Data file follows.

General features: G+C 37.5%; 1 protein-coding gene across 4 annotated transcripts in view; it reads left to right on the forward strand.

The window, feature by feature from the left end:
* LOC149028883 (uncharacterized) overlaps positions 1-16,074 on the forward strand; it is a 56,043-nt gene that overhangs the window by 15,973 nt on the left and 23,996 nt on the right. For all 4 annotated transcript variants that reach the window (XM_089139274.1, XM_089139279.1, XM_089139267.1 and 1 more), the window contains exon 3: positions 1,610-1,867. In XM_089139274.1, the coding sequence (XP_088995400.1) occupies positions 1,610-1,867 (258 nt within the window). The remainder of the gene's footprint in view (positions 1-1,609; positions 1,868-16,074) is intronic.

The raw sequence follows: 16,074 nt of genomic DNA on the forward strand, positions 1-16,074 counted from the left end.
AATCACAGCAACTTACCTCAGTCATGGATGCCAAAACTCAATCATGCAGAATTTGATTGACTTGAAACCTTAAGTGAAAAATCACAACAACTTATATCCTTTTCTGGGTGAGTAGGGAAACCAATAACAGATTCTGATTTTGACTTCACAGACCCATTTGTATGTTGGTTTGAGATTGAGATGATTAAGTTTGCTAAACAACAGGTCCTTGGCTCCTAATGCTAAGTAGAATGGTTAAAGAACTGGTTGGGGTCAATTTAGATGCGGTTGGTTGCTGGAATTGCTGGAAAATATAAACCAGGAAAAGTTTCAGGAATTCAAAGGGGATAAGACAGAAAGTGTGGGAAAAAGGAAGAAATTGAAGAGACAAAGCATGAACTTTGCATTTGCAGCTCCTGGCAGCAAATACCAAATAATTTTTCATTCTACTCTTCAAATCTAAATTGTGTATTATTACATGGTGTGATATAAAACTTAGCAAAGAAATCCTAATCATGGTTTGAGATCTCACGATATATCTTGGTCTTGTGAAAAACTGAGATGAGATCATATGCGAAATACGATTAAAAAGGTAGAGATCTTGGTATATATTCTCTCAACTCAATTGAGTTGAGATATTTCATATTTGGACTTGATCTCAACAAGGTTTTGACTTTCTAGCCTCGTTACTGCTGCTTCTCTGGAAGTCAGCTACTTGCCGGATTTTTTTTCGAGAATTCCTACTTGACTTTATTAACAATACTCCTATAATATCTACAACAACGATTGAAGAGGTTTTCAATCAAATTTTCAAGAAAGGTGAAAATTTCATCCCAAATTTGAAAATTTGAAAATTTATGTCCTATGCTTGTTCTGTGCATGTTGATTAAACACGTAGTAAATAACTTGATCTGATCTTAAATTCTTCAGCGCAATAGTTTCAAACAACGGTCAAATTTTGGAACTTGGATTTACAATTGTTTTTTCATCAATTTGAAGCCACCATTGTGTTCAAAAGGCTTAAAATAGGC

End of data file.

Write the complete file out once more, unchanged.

General features: G+C 37.5%; 1 protein-coding gene across 4 annotated transcripts in view; it reads left to right on the forward strand.

The window, feature by feature from the left end:
* LOC149028883 (uncharacterized) overlaps positions 1-16,074 on the forward strand; it is a 56,043-nt gene that overhangs the window by 15,973 nt on the left and 23,996 nt on the right. For all 4 annotated transcript variants that reach the window (XM_089139274.1, XM_089139279.1, XM_089139267.1 and 1 more), the window contains exon 3: positions 1,610-1,867. In XM_089139274.1, the coding sequence (XP_088995400.1) occupies positions 1,610-1,867 (258 nt within the window). The remainder of the gene's footprint in view (positions 1-1,609; positions 1,868-16,074) is intronic.

The raw sequence follows: 16,074 nt of genomic DNA on the forward strand, positions 1-16,074 counted from the left end.
AATCACAGCAACTTACCTCAGTCATGGATGCCAAAACTCAATCATGCAGAATTTGATTGACTTGAAACCTTAAGTGAAAAATCACAACAACTTATATCCTTTTCTGGGTGAGTAGGGAAACCAATAACAGATTCTGATTTTGACTTCACAGACCCATTTGTATGTTGGTTTGAGATTGAGATGATTAAGTTTGCTAAACAACAGGTCCTTGGCTCCTAATGCTAAGTAGAATGGTTAAAGAACTGGTTGGGGTCAATTTAGATGCGGTTGGTTGCTGGAATTGCTGGAAAATATAAACCAGGAAAAGTTTCAGGAATTCAAAGGGGATAAGACAGAAAGTGTGGGAAAAAGGAAGAAATTGAAGAGACAAAGCATGAACTTTGCATTTGCAGCTCCTGGCAGCAAATACCAAATAATTTTTCATTCTACTCTTCAAATCTAAATTGTGTATTATTACATGGTGTGATATAAAACTTAGCAAAGAAATCCTAATCATGGTTTGAGATCTCACGATATATCTTGGTCTTGTGAAAAACTGAGATGAGATCATATGCGAAATACGATTAAAAAGGTAGAGATCTTGGTATATATTCTCTCAACTCAATTGAGTTGAGATATTTCATATTTGGACTTGATCTCAACAAGGTTTTGACTTTCTAGCCTCGTTACTGCTGCTTCTCTGGAAGTCAGCTACTTGCCGGATTTTTTTTCGAGAATTCCTACTTGACTTTATTAACAATACTCCTATAATATCTACAACAACGATTGAAGAGGTTTTCAATCAAATTTTCAAGAAAGGTGAAAATTTCATCCCAAATTTGAAAATTTGAAAATTTATGTCCTATGCTTGTTCTGTGCATGTTGATTAAACACGTAGTAAATAACTTGATCTGATCTTAAATTCTTCAGCGCAATAGTTTCAAACAACGGTCAAATTTTGGAACTTGGATTTACAATTGTTTTTTCATCAATTTGAAGCCACCATTGTGTTCAAAAGGCTTAAAATAGGC